In addition to locking up your shovels, you better make sure you lock up your car, especially in Quebec.

A Gatineau bylaw that has been on the books for years is catching a few motorists off guard. It requires drivers to lock their car doors when they leave their vehicles or face a hefty fine.

On the surface, it seems like a pretty silly idea not to lock your car when you leave it. After all, it's an easy invitation to thieves.

But an Ottawa man says fining someone who hasn’t is a punitive measure for a crime that didn't happen.

A Christmas luncheon turned into a costlier venture for David Carriere.  The Ottawa man was meeting colleagues at a Gatineau restaurant last week on St. Joseph Boulevard. 

While parking his car, he was distracted by what he says appeared to be a man dressed in black skulking around the parking lot.

“He was going from car to car and looking in like this,” he says, as though peering into a car window, “and I thought I was seeing someone robbing cars or something like that.”

“As he got closer, it was apparent he was wearing a uniform and I took him to be a security guard,” Carriere continues, “patrolling to making sure the people using the parking lot were also using the services of the shops, etc.”

When Carriere entered the restaurant, he realized he had forgotten to lock his car.  He went back outside to do that and was greeted by a police officer.

“He said, “I have to give you a ticket,” and I said, “No I'm at the Baton Rouge, it's okay if I park here,” and he said it's for not having your car doors locked.”

The ticket, which is province-wide under the Quebec Highway Safety Act, states that the holder is notified that the statement of offence is being served for not locking the automobile doors, in accordance with c. 91, s. 380 which states, “No person may leave unattended a road vehicle that is in his custody without previously removing the ignition key and locking the doors.”

Carriere says when he told his colleagues at the luncheon about the fine, one of his co-workers said the same police officer had warned him to make sure his doors were locked.  Carriere says he spoke with that officer before entering the restaurant, thinking he was a security guard and no warning was issued to him.  Just the ticket.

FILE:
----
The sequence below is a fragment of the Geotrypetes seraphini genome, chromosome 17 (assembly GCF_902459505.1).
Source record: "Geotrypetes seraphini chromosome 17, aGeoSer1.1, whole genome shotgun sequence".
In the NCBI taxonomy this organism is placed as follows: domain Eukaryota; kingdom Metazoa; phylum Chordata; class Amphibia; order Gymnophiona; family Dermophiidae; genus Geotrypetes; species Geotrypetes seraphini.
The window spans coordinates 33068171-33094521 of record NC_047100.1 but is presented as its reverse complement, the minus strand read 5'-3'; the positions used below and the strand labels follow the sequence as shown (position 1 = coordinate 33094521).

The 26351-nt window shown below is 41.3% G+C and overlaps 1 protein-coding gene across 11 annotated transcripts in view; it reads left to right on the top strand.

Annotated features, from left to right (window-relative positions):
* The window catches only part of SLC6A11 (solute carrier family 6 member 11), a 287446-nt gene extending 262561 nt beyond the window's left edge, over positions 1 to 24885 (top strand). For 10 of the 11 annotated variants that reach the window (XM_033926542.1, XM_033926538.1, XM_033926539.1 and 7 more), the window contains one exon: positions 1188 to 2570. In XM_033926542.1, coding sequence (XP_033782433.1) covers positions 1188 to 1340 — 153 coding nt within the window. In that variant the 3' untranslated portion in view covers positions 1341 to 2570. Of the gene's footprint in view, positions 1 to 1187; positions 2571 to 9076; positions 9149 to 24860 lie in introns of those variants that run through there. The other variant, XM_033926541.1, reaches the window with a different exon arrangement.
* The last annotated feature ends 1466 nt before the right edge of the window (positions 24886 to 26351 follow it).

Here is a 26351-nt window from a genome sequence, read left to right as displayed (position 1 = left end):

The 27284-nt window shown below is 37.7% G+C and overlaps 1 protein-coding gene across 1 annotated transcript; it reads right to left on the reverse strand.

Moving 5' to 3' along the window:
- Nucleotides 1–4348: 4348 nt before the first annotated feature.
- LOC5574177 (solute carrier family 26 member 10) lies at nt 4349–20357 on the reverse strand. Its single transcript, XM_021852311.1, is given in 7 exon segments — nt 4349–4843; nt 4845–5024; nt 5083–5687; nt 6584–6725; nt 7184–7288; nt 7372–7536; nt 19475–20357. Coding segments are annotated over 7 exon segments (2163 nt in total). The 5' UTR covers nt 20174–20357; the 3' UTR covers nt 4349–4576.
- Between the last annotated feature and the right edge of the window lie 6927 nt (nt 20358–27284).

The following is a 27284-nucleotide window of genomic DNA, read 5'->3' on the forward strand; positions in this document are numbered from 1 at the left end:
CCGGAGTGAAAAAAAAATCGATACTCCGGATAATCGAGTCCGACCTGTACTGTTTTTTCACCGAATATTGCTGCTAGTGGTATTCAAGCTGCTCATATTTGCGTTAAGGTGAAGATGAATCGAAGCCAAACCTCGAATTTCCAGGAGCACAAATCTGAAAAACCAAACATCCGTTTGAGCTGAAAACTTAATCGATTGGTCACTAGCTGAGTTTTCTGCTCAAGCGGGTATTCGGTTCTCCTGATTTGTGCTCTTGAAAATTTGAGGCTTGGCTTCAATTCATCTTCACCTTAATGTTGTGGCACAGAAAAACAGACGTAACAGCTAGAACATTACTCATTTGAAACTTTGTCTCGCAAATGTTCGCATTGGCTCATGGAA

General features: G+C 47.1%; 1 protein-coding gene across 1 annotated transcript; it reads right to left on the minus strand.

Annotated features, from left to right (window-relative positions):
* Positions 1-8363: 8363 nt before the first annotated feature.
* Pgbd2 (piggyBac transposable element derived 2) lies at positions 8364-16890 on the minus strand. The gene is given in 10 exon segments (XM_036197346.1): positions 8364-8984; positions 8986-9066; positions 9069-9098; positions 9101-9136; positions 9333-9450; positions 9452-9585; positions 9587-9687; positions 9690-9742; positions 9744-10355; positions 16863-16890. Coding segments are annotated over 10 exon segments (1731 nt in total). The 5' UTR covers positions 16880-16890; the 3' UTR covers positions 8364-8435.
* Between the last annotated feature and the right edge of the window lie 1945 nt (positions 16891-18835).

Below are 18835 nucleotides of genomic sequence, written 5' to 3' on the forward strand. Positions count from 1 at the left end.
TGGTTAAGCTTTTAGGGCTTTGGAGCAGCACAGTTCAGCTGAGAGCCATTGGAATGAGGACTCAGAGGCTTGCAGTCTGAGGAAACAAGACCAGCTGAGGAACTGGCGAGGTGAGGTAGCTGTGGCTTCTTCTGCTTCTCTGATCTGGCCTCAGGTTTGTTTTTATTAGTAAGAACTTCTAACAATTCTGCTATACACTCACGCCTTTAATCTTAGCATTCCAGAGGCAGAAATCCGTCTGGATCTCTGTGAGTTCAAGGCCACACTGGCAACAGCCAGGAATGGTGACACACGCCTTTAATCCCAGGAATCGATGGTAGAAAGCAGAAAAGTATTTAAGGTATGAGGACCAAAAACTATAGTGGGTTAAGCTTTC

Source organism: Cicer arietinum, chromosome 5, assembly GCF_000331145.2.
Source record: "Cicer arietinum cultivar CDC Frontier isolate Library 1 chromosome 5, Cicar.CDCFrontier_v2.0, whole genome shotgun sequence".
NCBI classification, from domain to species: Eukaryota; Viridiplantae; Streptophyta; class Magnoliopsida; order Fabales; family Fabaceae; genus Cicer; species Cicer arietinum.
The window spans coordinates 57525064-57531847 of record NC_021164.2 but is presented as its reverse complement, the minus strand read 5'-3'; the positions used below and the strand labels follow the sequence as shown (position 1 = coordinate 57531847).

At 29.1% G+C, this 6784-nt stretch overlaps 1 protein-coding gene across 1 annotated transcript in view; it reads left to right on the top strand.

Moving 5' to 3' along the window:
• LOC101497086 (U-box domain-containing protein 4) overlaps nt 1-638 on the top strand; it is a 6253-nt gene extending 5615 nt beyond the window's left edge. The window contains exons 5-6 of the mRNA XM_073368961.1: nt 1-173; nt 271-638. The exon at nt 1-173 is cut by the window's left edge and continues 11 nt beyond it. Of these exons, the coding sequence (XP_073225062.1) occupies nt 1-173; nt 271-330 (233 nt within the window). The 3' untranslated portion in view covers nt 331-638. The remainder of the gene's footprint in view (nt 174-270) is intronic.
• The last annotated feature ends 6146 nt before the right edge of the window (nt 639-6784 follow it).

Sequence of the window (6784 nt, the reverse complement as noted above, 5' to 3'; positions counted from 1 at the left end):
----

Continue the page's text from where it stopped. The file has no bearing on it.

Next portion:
The fine is $52. So far this year, Gatineau has issued 467 tickets, down from 516 the year before.

Sgt. Jean-Paul Le May is with the Gatineau Police force and says the fine has been in force for more than 30 years, since he first joined the force.  It is designed to try to thwart opportunity theft.

 “We call out to all citizens to help us prevent crime,” says Sgt. Le May, “and an easy way to prevent crime is by locking your doors either from your car or your house.”

This law doesn’t exist in Ontario, under the Highway Traffic Act, nor do Ottawa Police fine for this reason.  But it doesn't mean the idea wasn't tossed around.  Several years ago, an Ottawa police officer suggested levying a small fine against drivers who left their car doors unlocked as a deterrent to thieves. That is as far as that idea got.

Carriere posted his experience on Facebook, saying that if the fine was to protect him from being robbed, the Gatineau criminals have none of his money but the Gatineau police will soon have $52 bucks.

But some Gatineau residents say the fine doesn't go high enough.

“C'est pas assez, c'est pas assez, ”  says one man.

“It’s an effective way,” says another man about the fine.

“I’m sure it would discourage people from trying to break into cars,” adds a woman.

Carriere isn't sure whether he will fight the fine.  If he loses, it'll cost him another $89 in court fees.